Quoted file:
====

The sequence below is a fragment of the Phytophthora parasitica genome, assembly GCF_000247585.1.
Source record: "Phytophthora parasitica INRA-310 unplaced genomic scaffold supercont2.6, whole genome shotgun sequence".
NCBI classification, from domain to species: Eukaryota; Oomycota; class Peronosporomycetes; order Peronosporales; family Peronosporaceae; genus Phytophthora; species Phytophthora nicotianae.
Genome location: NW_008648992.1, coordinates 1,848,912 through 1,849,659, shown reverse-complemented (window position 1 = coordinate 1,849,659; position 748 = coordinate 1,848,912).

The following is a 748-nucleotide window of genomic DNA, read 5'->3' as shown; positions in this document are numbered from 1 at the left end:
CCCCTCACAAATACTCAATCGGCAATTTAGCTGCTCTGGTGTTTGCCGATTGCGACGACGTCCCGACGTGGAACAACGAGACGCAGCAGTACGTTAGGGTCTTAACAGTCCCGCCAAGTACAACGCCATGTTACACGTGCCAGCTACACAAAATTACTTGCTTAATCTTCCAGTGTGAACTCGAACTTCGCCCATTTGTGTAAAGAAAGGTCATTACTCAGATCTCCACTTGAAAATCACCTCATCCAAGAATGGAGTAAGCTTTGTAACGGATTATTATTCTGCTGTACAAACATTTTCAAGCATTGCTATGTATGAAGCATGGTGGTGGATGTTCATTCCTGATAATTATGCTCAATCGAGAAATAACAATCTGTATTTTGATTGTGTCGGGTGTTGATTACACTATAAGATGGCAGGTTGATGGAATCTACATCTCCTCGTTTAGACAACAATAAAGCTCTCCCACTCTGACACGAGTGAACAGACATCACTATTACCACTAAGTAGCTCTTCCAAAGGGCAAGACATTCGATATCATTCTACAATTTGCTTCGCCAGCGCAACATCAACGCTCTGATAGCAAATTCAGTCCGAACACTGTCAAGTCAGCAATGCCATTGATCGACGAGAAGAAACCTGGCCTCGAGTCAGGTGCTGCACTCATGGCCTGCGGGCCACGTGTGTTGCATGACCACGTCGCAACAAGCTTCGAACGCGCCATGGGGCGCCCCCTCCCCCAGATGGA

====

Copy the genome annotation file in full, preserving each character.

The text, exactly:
The sequence below is a fragment of the Phytophthora parasitica genome, assembly GCF_000247585.1.
Source record: "Phytophthora parasitica INRA-310 unplaced genomic scaffold supercont2.6, whole genome shotgun sequence".
NCBI classification, from domain to species: Eukaryota; Oomycota; class Peronosporomycetes; order Peronosporales; family Peronosporaceae; genus Phytophthora; species Phytophthora nicotianae.
Genome location: NW_008648992.1, coordinates 1,848,912 through 1,849,659, shown reverse-complemented (window position 1 = coordinate 1,849,659; position 748 = coordinate 1,848,912).

The following is a 748-nucleotide window of genomic DNA, read 5'->3' as shown; positions in this document are numbered from 1 at the left end:
CCCCTCACAAATACTCAATCGGCAATTTAGCTGCTCTGGTGTTTGCCGATTGCGACGACGTCCCGACGTGGAACAACGAGACGCAGCAGTACGTTAGGGTCTTAACAGTCCCGCCAAGTACAACGCCATGTTACACGTGCCAGCTACACAAAATTACTTGCTTAATCTTCCAGTGTGAACTCGAACTTCGCCCATTTGTGTAAAGAAAGGTCATTACTCAGATCTCCACTTGAAAATCACCTCATCCAAGAATGGAGTAAGCTTTGTAACGGATTATTATTCTGCTGTACAAACATTTTCAAGCATTGCTATGTATGAAGCATGGTGGTGGATGTTCATTCCTGATAATTATGCTCAATCGAGAAATAACAATCTGTATTTTGATTGTGTCGGGTGTTGATTACACTATAAGATGGCAGGTTGATGGAATCTACATCTCCTCGTTTAGACAACAATAAAGCTCTCCCACTCTGACACGAGTGAACAGACATCACTATTACCACTAAGTAGCTCTTCCAAAGGGCAAGACATTCGATATCATTCTACAATTTGCTTCGCCAGCGCAACATCAACGCTCTGATAGCAAATTCAGTCCGAACACTGTCAAGTCAGCAATGCCATTGATCGACGAGAAGAAACCTGGCCTCGAGTCAGGTGCTGCACTCATGGCCTGCGGGCCACGTGTGTTGCATGACCACGTCGCAACAAGCTTCGAACGCGCCATGGGGCGCCCCCTCCCCCAGATGGA